HR leaders share insights at HR Summit Melbourne

Speakers from Boeing, ANZ Ericsson, T2 Tea talk about range of topics including recruitment, inclusion, corporate culture at annual event

HR leaders share insights at HR Summit Melbourne

‘Seek’, ‘speak’ and ‘listen’ – these are key habits Boeing managers are encouraged to have to foster inclusion, according to general manager, human resources, Kelly Knowles.

It’s a concept developed in partnership with the NeuroLeadership Institute.

“So [it’s about] seeking out ambiguity, noticing challenging moments, being able to be present and aware of those moments,” she told HRD Australia.

“Providing an environment where people feel comfortable speaking up, but also… driving transparency into your team and driving truth about why we do things, to build an environment where team members trust their leader. And then of course listening; the whole concept of ‘two ears, one mouth’ — spending more time listening for the gold and listening for what is not said.”

Knowles was one of the panel speakers at this year’s HR Summit in Melbourne, with the topic on strategies for retaining employees in a competitive market. Fellow panellists included:

  • Ilka Hoffmeister, head of workforce strategy and transformation, Network Operations, ANZ Ericsson
  • Adam Oosterhoff chief people officer, enabling units at NAB
  • Dr. Marnie Gibson, global director people, T2 Tea

Social media key to attracting younger workers

With T2 Tea having a predominantly younger workforce, Gibson explained that to attract and retain this demographic, the key is to go where they are – social media.

“They're all on Instagram and TikTok and Pinterest,” Gibson told HRD Australia. “And to get content on there, it's not a job ad. Where we've really started pitching our branding is around ‘We’re unique and different, you're unique and different’. And that's where, societally, young people are going; everyone is now being celebrated for uniqueness.”

While “you can’t retain everybody”, Hoffmeister said, she believed in the importance of HR teams working with finance teams to identify the key strategic workforce capabilities that the company needs to invest in “so that when the talent with those critical capabilities says, ‘I just got another offer and they offered me 30% more’, there is some budget maybe for a retention,” she said.

“Do everything you can around culture, leadership, career. Because people – if they see a future and you're investing in them and they are talent and they know what that means in your organisation – they are more likely to hang around.”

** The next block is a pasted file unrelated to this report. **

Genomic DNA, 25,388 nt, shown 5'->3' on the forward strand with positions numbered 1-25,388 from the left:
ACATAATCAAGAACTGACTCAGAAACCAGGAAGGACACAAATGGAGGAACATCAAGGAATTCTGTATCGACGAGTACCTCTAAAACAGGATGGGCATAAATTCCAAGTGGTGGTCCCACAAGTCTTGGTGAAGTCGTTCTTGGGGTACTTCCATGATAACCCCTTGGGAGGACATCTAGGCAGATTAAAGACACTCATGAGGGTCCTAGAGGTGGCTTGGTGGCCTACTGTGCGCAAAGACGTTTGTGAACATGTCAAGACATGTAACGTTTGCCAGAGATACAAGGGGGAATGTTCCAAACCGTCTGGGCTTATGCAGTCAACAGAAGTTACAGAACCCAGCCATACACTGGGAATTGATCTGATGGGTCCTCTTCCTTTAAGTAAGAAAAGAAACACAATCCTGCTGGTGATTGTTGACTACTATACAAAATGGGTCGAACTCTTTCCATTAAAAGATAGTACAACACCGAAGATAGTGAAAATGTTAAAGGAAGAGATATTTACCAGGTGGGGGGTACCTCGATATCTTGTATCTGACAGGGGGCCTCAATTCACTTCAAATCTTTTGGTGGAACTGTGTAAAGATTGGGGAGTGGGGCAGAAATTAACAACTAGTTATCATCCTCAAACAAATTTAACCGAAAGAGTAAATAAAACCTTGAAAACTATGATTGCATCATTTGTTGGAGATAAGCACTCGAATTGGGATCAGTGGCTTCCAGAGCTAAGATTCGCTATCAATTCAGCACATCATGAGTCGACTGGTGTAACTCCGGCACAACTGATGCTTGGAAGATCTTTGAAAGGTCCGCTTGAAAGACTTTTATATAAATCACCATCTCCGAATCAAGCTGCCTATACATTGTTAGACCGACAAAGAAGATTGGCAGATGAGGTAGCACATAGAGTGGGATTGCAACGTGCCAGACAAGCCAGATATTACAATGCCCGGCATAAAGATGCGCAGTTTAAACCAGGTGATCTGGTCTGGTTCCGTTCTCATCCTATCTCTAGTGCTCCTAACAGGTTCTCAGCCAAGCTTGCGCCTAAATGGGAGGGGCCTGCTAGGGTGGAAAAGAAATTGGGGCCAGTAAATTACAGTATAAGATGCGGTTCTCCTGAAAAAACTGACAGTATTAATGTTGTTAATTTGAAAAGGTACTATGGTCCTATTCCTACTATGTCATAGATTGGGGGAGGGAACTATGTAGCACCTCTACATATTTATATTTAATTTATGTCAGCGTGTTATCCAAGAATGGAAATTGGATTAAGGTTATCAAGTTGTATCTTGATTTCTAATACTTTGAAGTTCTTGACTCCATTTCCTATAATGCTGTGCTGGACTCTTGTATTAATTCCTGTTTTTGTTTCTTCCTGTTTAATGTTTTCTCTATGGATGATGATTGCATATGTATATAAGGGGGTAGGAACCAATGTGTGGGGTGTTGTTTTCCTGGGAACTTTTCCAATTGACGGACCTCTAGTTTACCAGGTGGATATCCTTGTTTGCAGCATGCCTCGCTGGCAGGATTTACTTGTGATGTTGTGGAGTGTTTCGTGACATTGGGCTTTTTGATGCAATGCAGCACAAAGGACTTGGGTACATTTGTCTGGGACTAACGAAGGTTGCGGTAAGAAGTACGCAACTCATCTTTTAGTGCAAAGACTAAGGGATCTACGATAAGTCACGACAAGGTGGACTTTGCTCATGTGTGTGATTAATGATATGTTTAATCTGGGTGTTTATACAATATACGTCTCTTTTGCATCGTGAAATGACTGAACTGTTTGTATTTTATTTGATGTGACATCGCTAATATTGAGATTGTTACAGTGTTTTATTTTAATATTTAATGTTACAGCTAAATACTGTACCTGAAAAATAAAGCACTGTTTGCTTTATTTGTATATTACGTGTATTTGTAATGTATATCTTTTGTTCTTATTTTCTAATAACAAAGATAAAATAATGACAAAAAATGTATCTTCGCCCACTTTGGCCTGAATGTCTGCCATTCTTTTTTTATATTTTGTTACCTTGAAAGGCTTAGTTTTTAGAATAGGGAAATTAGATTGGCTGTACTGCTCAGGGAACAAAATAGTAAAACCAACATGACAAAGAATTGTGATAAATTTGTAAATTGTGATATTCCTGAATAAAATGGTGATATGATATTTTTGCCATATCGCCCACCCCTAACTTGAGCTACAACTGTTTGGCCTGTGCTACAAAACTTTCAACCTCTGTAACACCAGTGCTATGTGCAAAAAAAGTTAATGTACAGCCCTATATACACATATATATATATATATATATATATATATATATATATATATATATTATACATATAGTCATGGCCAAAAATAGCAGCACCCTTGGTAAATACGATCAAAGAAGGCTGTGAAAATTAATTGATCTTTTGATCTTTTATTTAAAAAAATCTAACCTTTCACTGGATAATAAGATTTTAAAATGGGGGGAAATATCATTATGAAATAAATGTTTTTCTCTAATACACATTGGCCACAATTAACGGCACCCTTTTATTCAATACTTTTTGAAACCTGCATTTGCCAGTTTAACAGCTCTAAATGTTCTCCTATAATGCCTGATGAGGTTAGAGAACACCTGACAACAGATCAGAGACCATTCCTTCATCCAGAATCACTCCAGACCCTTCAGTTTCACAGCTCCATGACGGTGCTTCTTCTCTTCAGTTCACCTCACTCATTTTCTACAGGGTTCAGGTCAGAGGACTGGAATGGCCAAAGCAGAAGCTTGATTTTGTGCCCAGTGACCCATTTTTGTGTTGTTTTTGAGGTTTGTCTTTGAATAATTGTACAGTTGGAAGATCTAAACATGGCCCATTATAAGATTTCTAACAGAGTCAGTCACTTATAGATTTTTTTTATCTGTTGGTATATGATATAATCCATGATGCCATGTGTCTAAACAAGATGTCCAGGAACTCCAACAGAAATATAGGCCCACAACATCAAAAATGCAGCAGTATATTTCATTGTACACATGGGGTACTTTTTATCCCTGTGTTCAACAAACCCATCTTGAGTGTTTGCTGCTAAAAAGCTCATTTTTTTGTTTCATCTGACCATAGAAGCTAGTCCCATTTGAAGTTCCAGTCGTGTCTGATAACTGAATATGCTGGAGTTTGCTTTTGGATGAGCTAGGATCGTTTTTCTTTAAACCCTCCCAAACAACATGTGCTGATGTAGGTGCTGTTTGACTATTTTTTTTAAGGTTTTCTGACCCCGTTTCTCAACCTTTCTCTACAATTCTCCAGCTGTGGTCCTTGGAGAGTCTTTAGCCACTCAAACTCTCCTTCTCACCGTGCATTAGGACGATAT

Bold HR strategies for an evolving workplace

The broader theme of this year’s HR Summit was “Bold HR strategies for an evolving workplace” and delegates listened to discussions on topics such as:

The keynote address was made by former world number four tennis player, Channel Nine commentator and bestselling author Jelena Dokic. She discussed her journey as a professional tennis player, which was marred by the challenges she faced off-court — from being a refugee dealing with poverty to being bullied to the physical and emotional abuse she suffered at the hands of her father.

 

“Even through the darkest times, a part of me always believed that I can get through anything and I was never going to give up,” she said at the conference. “Also, our resilience, our strength, our perseverance, and our self-belief play a huge role in what we're actually capable of achieving and getting through.”

Dokic also detailed the impact of the abuse on her mental health, and emphasised how speaking about her experience can help others feel like they’re not alone.

“It's not every day that you can help and raise awareness about something that can actually save lives,” she said. “Speaking up is the way to create change, start conversations heal and grow.”

And for HR leaders, Dokic believed in workplaces having different resources available and having empathy when it comes to mental health.  

“Workplaces… ultimately do need different things around wellbeing because it is so important to take care of your workers and your coworkers and your teammates and your family,” she said.

Playing a role in the company culture

Also in attendance at the event were various companies such as Medibank, Origin 360 EV and Reward Gateway. Plus, there were workshops on issues including emotional intelligence, understanding the impact of leadership styles and thriving in the face of talent shortages.

During a fireside chat, Australian Retirement Trust’s (ART) chief people officer, Helen Jackson, shared her tips for undertaking a cultural shift in a workplace. It comes after ART was formed from a merger between Sunsuper and QSuper – one of the largest  superannuation fund mergers in Australia’s history.

“Everyone has a part to play in not just formulating what the culture is and how we talk about it and the language we use but having the language to call out behaviours or circumstances or areas where we're not congruent,” Jackson said.

Other important elements Jackson mentioned were having leaders who are engaged in the conversation, and who listen and understand how workers are experiencing the culture. Jackson’s final tip: “just have some fun”.

“Everything is so full-on and this world just keeps throwing stuff – it doesn't matter where you are and what organisation,” she said. “But celebrate and have some fun.”

 

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